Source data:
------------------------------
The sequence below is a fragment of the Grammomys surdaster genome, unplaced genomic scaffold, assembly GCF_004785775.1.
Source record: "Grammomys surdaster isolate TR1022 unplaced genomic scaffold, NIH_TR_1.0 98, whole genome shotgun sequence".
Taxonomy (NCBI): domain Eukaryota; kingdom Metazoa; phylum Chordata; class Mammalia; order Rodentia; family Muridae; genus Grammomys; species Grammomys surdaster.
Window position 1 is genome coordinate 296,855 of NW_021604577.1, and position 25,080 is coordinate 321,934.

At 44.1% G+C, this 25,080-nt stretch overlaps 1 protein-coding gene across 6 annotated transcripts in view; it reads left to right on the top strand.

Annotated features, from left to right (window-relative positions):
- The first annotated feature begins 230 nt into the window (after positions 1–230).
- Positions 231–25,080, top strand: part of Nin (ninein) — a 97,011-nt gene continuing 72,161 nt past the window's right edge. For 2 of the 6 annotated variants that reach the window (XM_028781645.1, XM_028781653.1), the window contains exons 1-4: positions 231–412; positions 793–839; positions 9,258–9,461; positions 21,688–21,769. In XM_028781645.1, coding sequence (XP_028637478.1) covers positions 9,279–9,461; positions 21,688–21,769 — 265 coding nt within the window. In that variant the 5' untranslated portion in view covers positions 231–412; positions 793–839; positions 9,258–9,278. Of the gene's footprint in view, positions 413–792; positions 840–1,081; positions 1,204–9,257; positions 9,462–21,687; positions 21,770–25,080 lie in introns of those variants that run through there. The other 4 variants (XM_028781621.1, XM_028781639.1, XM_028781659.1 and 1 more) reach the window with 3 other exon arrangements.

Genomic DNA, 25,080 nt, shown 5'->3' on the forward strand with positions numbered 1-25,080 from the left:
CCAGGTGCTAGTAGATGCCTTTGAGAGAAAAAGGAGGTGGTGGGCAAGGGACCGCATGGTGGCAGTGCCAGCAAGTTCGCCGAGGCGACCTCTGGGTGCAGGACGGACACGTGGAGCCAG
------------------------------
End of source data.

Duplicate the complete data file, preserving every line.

The sequence below is a fragment of the Grammomys surdaster genome, unplaced genomic scaffold, assembly GCF_004785775.1.
Source record: "Grammomys surdaster isolate TR1022 unplaced genomic scaffold, NIH_TR_1.0 98, whole genome shotgun sequence".
Taxonomy (NCBI): domain Eukaryota; kingdom Metazoa; phylum Chordata; class Mammalia; order Rodentia; family Muridae; genus Grammomys; species Grammomys surdaster.
Window position 1 is genome coordinate 296,855 of NW_021604577.1, and position 25,080 is coordinate 321,934.

At 44.1% G+C, this 25,080-nt stretch overlaps 1 protein-coding gene across 6 annotated transcripts in view; it reads left to right on the top strand.

Annotated features, from left to right (window-relative positions):
- The first annotated feature begins 230 nt into the window (after positions 1–230).
- Positions 231–25,080, top strand: part of Nin (ninein) — a 97,011-nt gene continuing 72,161 nt past the window's right edge. For 2 of the 6 annotated variants that reach the window (XM_028781645.1, XM_028781653.1), the window contains exons 1-4: positions 231–412; positions 793–839; positions 9,258–9,461; positions 21,688–21,769. In XM_028781645.1, coding sequence (XP_028637478.1) covers positions 9,279–9,461; positions 21,688–21,769 — 265 coding nt within the window. In that variant the 5' untranslated portion in view covers positions 231–412; positions 793–839; positions 9,258–9,278. Of the gene's footprint in view, positions 413–792; positions 840–1,081; positions 1,204–9,257; positions 9,462–21,687; positions 21,770–25,080 lie in introns of those variants that run through there. The other 4 variants (XM_028781621.1, XM_028781639.1, XM_028781659.1 and 1 more) reach the window with 3 other exon arrangements.

Genomic DNA, 25,080 nt, shown 5'->3' on the forward strand with positions numbered 1-25,080 from the left:
CCAGGTGCTAGTAGATGCCTTTGAGAGAAAAAGGAGGTGGTGGGCAAGGGACCGCATGGTGGCAGTGCCAGCAAGTTCGCCGAGGCGACCTCTGGGTGCAGGACGGACACGTGGAGCCAG